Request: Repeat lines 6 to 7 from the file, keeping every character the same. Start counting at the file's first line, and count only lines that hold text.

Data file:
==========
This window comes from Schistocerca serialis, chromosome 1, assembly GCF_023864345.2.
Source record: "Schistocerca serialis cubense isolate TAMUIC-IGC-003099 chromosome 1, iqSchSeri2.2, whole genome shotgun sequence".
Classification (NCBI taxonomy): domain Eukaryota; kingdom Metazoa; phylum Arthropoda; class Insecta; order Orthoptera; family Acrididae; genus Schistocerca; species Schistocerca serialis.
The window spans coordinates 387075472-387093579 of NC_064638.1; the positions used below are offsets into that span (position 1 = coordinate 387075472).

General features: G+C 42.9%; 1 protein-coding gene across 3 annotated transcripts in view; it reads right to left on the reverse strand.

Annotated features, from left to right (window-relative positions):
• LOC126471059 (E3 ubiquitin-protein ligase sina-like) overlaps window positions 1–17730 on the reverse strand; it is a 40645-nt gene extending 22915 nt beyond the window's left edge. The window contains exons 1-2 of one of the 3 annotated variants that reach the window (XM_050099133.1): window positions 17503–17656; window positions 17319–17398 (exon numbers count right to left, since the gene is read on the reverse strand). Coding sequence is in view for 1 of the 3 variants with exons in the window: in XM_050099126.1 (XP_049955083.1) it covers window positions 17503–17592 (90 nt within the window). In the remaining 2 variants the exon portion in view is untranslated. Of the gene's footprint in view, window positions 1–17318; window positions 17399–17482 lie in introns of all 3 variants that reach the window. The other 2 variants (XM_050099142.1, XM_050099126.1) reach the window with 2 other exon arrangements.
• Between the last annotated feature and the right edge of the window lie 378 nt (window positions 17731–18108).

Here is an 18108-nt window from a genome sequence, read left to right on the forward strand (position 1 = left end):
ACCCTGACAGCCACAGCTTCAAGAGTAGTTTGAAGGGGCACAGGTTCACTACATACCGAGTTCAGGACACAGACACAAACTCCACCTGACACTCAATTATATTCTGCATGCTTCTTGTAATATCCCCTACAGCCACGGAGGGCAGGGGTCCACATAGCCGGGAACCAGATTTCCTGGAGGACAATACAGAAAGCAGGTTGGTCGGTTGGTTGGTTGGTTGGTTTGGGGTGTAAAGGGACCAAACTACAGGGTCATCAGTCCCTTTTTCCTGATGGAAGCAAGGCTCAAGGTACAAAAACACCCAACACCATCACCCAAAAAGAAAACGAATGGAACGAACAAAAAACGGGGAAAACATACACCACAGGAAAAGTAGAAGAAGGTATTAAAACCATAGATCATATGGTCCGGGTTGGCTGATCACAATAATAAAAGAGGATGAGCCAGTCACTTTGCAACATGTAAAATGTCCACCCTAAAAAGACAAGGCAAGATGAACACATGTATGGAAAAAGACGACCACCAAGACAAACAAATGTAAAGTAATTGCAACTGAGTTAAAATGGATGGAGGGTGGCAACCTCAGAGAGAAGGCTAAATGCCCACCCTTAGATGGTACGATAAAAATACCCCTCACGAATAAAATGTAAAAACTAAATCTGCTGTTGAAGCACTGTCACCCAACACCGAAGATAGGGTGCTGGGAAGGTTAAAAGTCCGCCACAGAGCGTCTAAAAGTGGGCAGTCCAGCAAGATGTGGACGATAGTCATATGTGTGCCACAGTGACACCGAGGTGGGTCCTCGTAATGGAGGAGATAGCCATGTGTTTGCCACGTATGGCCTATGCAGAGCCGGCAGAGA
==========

Annotated features, from left to right (window-relative positions):
• LOC126471059 (E3 ubiquitin-protein ligase sina-like) overlaps window positions 1–17730 on the reverse strand; it is a 40645-nt gene extending 22915 nt beyond the window's left edge. The window contains exons 1-2 of one of the 3 annotated variants that reach the window (XM_050099133.1): window positions 17503–17656; window positions 17319–17398 (exon numbers count right to left, since the gene is read on the reverse strand). Coding sequence is in view for 1 of the 3 variants with exons in the window: in XM_050099126.1 (XP_049955083.1) it covers window positions 17503–17592 (90 nt within the window). In the remaining 2 variants the exon portion in view is untranslated. Of the gene's footprint in view, window positions 1–17318; window positions 17399–17482 lie in introns of all 3 variants that reach the window. The other 2 variants (XM_050099142.1, XM_050099126.1) reach the window with 2 other exon arrangements.